Machine Learning 101: The Healthcare Opportunities Are Endless

Bill Siwicki | Healthcare IT News | March 30, 2017

Both supervised and unsupervised machine learning can help executives better enhance care delivery, Stanford algorithms expert says.

To understand how machine learning can aid healthcare organizations, healthcare executives first must have a basic grasp of what machine learning is and what it can do. “Machine learning is about discovering new knowledge,” said Zeeshan Syed, director of the clinical inference and algorithms program at Stanford Health Care and clinical associate professor, anesthesiology, perioperative and pain medicine, at the Stanford University School of Medicine. “At a high level, artificial intelligence is getting an agent, software, to behave like it’s smart. One example might be a thermostat. If it’s cold, the thermostat turns the heat on. That’s a system behaving in a smart way, a very crude form of artificial intelligence. Knowledge you are using is pre-derived and embedded into the device. Machine learning goes a step further: How do we derive this knowledge that we are using? It’s knowledge derived from the data itself.”

So in a nutshell, machine learning is all about new knowledge that leads to providing intelligence. And there are two different kinds of machine learning – supervised and unsupervised.  “With supervised, the goal is you have some data and you have an outcome of interest, and what you are interested in learning is how is the data related to the outcome,” Syed said. “So in the context of patients, you might have a lot of information on the patients, their lab values, medication histories, and so on, and you want to predict an outcome, whether they will experience a cardiac event. The knowledge is the relationship between the attributes of the patients and the outcomes you are trying to discover. That is supervised learning.”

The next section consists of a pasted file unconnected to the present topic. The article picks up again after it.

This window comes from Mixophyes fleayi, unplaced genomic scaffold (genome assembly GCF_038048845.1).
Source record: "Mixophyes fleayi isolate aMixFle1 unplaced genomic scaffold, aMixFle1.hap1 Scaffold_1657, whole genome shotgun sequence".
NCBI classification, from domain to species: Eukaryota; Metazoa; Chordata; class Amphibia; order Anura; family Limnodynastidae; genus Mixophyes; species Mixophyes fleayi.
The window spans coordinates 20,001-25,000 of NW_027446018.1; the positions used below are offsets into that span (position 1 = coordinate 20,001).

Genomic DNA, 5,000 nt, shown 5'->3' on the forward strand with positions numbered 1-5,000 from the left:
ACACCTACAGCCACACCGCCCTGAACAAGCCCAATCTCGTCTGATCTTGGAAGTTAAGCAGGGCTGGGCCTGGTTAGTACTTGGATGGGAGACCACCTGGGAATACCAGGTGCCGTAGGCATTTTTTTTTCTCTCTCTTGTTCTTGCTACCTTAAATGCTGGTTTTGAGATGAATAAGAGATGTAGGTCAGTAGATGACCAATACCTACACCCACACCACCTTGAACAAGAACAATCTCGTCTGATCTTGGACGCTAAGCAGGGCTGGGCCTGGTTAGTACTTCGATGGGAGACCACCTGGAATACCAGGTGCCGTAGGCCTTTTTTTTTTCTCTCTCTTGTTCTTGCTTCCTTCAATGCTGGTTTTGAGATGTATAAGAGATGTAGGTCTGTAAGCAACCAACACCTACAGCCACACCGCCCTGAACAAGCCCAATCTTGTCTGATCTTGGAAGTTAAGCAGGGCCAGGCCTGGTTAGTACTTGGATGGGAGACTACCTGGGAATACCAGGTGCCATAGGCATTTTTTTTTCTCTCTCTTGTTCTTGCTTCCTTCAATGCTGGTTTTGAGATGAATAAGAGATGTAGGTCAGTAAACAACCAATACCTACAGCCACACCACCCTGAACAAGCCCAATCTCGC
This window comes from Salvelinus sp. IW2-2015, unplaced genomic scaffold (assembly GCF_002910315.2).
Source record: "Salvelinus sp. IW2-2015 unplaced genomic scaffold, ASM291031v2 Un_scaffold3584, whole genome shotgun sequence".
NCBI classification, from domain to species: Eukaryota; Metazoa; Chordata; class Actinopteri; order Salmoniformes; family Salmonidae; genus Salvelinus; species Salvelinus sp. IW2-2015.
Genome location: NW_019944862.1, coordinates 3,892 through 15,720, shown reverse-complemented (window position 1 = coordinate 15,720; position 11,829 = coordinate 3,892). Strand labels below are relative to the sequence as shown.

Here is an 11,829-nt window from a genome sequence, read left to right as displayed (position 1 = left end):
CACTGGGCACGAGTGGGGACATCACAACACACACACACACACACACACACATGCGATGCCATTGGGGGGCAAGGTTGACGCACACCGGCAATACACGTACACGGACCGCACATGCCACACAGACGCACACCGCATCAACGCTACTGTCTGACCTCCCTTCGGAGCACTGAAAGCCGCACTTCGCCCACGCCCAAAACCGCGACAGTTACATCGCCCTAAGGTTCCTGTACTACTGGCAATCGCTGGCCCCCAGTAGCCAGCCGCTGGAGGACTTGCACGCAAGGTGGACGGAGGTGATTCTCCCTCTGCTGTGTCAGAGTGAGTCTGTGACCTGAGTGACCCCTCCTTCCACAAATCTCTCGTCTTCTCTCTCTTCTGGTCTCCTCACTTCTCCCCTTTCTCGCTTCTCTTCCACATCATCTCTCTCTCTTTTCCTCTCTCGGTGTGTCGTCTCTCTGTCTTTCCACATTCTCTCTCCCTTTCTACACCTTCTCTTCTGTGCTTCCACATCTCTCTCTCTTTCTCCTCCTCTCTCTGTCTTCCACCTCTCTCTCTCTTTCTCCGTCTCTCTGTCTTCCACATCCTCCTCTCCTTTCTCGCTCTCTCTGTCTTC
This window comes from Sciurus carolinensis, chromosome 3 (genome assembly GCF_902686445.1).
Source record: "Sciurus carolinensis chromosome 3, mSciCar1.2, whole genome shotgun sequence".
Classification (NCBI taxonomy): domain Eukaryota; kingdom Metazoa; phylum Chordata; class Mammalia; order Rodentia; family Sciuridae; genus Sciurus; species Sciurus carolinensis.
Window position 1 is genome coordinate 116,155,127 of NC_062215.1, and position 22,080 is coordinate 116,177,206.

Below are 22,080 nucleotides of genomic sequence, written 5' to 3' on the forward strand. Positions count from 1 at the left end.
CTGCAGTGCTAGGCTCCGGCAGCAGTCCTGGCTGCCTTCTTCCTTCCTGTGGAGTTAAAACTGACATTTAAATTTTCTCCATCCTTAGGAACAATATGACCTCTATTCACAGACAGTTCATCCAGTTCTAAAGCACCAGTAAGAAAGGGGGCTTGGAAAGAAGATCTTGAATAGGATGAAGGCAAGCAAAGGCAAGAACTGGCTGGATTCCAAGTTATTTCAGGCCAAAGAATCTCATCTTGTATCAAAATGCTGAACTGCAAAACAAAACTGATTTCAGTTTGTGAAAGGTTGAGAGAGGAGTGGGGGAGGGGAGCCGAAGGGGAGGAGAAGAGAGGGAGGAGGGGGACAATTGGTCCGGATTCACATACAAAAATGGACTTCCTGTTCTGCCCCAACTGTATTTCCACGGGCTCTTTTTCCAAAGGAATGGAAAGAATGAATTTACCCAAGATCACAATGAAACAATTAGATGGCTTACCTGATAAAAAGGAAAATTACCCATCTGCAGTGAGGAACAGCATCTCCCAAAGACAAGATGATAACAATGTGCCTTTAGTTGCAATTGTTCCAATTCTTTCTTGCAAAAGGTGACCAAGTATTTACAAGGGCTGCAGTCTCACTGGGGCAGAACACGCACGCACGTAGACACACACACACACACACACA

With unsupervised machine learning, there is no target or label or outcome in mind. “You have a bunch of data and you are trying to find structure in that data, something that is interesting in its own right,” Syed said. “Say you have all of that same patient information: Can you identify the kinds of patients that exist, say maybe five different classes of patients? It’s trying to find statistically interesting things about the data itself, and not in that context of relating it to something else.” For example, what patients in a database are outliers or anomalies not relevant to a predefined endpoint? “Just which patients look anomalous because they have unusual combinations of labs and comorbidities,” Syed said. “You are looking for interesting structures within the data, not to classify something but related to the properties of the data itself. That is unsupervised machine learning.”...